Before I'm inundated with email from wrestlers or former wrestlers in York County, demanding that I stand up for Olympic wrestling, let me tell you here and now that I am a huge fan of Olympic wrestling.

Not that I understand it, because it is different from the wrestling we see at the high school level in York County and it's scored differently, but I enjoy it anyway.

In fact, I'm pretty sure I admitted in a recent column that high school wrestling -- though I never wrestled in high school -- is one of my favorite sports.

And part of the reason for that is the immense respect I developed in high school for wrestlers because of their commitment to conditioning and fitness. We'd be practicing basketball every day when wrestling practice was over, and I recall watching the wrestlers drag themselves out of the wrestling room drenched in sweat and hardly able to place one foot in front of the other as they headed to the locker room. They were wiped out.

No athlete in any sport -- possible exception goes to swimmers and marathon runners -- works harder than wrestlers to achieve a high level of fitness.

Not only that, but wrestling is one of the oldest sports known to mankind. No one played baseball or basketball 2,000 years ago, but I'm pretty sure they wrestled even if no one was keeping score.


For certain, wrestling was one of the original Olympic sports, going back to the Ancient Olympic Games in Greece, which were held from about 800 years before the birth of Christ to about 400 years after the birth of Christ.

And those Ancient Games featured various running events, a pentathlon (consisting of a jumping event, discus and javelin throws, a foot race, and wrestling), boxing, wrestling, something called pankration, and equestrian events. That was it. All of it.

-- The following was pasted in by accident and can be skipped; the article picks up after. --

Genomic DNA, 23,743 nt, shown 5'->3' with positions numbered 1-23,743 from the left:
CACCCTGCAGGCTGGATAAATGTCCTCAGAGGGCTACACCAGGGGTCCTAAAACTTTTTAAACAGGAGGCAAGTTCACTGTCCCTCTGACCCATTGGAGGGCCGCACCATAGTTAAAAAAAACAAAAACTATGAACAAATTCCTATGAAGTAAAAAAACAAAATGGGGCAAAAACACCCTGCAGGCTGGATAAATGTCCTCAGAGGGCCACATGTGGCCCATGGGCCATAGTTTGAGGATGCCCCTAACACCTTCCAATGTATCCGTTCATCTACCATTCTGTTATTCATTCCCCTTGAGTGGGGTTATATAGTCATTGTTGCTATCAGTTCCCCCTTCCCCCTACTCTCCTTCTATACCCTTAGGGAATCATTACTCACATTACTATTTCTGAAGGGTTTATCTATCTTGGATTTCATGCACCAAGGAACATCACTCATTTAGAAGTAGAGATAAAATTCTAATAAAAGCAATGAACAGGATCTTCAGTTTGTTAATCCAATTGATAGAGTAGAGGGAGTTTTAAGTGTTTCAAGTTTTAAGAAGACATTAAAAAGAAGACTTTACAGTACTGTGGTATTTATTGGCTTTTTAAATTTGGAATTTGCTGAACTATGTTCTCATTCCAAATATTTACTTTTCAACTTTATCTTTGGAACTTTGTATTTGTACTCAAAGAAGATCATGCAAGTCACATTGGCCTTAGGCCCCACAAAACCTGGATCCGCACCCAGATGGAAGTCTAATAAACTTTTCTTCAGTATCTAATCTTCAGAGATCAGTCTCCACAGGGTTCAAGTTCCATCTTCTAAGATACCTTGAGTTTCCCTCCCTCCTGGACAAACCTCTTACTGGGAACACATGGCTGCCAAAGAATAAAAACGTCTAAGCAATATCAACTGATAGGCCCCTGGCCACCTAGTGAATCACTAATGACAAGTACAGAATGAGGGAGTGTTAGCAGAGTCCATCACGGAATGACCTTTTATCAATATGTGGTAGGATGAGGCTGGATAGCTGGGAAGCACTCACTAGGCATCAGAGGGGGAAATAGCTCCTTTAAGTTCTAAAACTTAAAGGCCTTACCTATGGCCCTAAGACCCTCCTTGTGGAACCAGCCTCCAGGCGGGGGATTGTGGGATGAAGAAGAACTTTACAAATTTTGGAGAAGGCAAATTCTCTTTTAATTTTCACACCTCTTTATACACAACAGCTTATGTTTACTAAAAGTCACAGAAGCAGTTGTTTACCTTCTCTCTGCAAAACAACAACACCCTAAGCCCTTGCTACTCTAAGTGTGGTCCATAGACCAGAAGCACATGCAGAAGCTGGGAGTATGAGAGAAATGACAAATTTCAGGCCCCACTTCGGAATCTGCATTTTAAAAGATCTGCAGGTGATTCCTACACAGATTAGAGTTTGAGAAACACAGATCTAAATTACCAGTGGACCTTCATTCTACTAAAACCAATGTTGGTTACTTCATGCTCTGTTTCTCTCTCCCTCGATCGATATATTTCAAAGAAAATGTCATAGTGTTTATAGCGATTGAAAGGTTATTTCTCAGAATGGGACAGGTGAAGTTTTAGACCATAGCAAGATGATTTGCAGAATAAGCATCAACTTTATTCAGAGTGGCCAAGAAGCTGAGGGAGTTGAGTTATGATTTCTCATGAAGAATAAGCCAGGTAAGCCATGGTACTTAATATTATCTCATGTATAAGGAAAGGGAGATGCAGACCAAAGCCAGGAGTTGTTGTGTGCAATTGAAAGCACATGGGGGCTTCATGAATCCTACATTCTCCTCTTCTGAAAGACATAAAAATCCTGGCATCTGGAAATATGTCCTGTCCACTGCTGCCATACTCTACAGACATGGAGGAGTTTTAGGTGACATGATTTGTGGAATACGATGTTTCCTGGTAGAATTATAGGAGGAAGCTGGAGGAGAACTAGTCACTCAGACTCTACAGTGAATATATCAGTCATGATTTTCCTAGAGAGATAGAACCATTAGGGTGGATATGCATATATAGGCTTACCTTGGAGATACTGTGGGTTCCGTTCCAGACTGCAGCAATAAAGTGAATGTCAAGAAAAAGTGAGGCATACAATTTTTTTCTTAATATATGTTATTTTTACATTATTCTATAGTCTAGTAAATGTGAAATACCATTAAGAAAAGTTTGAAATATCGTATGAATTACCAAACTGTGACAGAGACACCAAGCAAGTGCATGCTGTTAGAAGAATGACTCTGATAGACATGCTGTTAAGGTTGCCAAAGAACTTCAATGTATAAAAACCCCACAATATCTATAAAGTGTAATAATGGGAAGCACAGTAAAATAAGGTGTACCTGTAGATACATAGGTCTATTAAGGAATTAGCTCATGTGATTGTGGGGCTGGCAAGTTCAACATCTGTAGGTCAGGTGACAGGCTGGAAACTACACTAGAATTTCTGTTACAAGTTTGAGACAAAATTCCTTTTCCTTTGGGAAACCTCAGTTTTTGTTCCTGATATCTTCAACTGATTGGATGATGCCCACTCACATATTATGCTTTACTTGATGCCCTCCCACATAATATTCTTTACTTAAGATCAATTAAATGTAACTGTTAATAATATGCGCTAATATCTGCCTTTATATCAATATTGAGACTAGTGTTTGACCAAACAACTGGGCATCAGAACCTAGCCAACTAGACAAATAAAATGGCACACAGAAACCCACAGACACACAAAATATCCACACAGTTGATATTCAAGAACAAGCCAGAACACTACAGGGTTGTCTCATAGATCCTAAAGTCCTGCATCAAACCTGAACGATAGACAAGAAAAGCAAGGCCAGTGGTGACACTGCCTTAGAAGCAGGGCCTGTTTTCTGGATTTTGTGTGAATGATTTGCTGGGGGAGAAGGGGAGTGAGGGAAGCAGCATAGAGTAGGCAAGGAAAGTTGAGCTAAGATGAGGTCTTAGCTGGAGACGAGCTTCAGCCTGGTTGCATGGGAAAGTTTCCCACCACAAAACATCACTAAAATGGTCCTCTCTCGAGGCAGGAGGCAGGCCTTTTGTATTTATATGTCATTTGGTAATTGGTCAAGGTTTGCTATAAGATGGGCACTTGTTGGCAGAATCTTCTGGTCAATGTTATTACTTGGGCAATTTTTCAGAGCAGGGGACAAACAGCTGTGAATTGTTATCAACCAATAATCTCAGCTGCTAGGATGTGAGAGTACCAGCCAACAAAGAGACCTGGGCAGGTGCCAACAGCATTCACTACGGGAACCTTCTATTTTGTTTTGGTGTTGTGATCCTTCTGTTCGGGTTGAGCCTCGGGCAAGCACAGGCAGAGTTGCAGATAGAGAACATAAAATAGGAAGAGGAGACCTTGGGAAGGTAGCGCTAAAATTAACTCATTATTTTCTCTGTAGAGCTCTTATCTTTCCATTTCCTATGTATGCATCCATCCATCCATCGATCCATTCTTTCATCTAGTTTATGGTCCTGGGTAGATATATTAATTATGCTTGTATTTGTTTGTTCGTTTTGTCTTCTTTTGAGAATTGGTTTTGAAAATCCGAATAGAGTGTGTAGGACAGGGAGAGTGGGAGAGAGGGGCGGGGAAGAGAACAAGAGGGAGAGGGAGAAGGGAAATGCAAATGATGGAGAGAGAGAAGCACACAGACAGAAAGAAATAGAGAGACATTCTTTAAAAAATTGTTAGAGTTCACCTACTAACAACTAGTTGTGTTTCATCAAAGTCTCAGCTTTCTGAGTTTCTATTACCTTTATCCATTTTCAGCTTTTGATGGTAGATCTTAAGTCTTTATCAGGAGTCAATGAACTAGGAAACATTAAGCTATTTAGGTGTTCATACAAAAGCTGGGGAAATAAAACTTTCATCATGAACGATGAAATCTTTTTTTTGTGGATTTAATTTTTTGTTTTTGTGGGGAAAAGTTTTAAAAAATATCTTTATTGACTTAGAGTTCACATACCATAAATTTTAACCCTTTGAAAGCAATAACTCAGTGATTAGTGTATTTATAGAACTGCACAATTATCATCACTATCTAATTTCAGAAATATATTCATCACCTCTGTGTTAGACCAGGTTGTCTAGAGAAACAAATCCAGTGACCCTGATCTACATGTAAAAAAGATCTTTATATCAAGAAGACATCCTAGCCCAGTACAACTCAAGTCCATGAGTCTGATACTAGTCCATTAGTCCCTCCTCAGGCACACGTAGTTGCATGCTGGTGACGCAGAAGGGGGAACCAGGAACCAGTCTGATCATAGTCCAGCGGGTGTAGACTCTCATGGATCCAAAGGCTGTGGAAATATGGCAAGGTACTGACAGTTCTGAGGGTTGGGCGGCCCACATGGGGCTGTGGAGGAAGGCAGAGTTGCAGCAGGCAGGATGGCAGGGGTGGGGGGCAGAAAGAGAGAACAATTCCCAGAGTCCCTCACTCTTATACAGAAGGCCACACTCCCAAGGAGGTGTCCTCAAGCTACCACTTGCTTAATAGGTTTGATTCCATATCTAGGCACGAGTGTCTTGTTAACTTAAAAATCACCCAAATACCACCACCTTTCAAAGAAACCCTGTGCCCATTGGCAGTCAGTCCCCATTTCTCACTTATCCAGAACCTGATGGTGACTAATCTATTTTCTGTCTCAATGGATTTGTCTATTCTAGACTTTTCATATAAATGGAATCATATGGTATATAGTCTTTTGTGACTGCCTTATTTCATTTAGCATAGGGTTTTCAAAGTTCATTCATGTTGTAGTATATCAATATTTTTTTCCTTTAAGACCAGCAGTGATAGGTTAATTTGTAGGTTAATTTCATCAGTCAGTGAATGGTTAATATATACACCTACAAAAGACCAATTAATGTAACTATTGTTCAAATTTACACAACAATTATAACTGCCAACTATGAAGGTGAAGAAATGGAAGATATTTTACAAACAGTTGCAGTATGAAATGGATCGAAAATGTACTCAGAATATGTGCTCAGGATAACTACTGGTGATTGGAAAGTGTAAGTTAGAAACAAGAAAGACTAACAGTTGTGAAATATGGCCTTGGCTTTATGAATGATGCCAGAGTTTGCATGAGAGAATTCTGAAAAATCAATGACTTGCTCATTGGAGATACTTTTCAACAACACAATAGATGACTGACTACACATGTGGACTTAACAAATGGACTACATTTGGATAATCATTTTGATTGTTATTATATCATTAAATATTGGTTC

By the way, I didn't have a clue what pankration was, so I looked it up. It was the first martial art introduced into the Greek Olympic Games, and it was a blend of boxing and wrestling, but with hardly any rules. No biting. No gouging of the eyes. Almost anything else was acceptable.

Anyway, it's clear that there were running events, horse-riding events, boxing, the five pentathlon events and about three different wrestling events.

Wrestling was a big deal in ancient Greece.

And now the International Olympic Committee wants to remove wrestling from the Olympic Games.

Why? Well, they're trying to modernize the Olympics, and wrestling just doesn't quite fit the picture they're anxious to present.

It's OK to have synchronized swimming, but not wrestling? Please.

It's OK to allow professional athletes in a variety of sports, but there's no room for wrestling, the one true (or nearly true) amateur sport?

More important, it's a sport with participants from almost 200 nations. So it's inclusive in the truest sense of the word.

Take a look at the long list of sports contested in the modern Olympic Games. You mean to tell me you can't see any more worthy of being dropped than wrestling?

Not all of our choices would look the same, of course, but if I were going to pick eight events to drop because I wouldn't miss them a bit, they'd be: Fencing, trampolining, rhythmic gymnastics, badminton, synchronized swimming, curling, sailing and race walking.

And while not everyone would agree with me on this, it'd be fine by me if they removed basketball, tennis, ice hockey, certain track and field events, ski racing and all other sports where professional athletes are not only allowed, but encouraged, to compete against amateurs.

There are 98 events in the Winter Olympics and 302 events in the Summer Olympics. That's 400 events, and wrestling is one they choose to eliminate for lack of interest. I beg to differ.

I love the Olympics. But it's becoming more and more about commercialism and making money than it is athletic competition in its purest form.

No one is saying it, of course, but that's what the elimination of wrestling is all about.

Not enough tickets sold. Not enough TV interest.

So much for maintaining the integrity of the original Olympic Games.

Sports columns by Larry A. Hicks, Dispatch columnist, run Thurs days. E-mail: lhick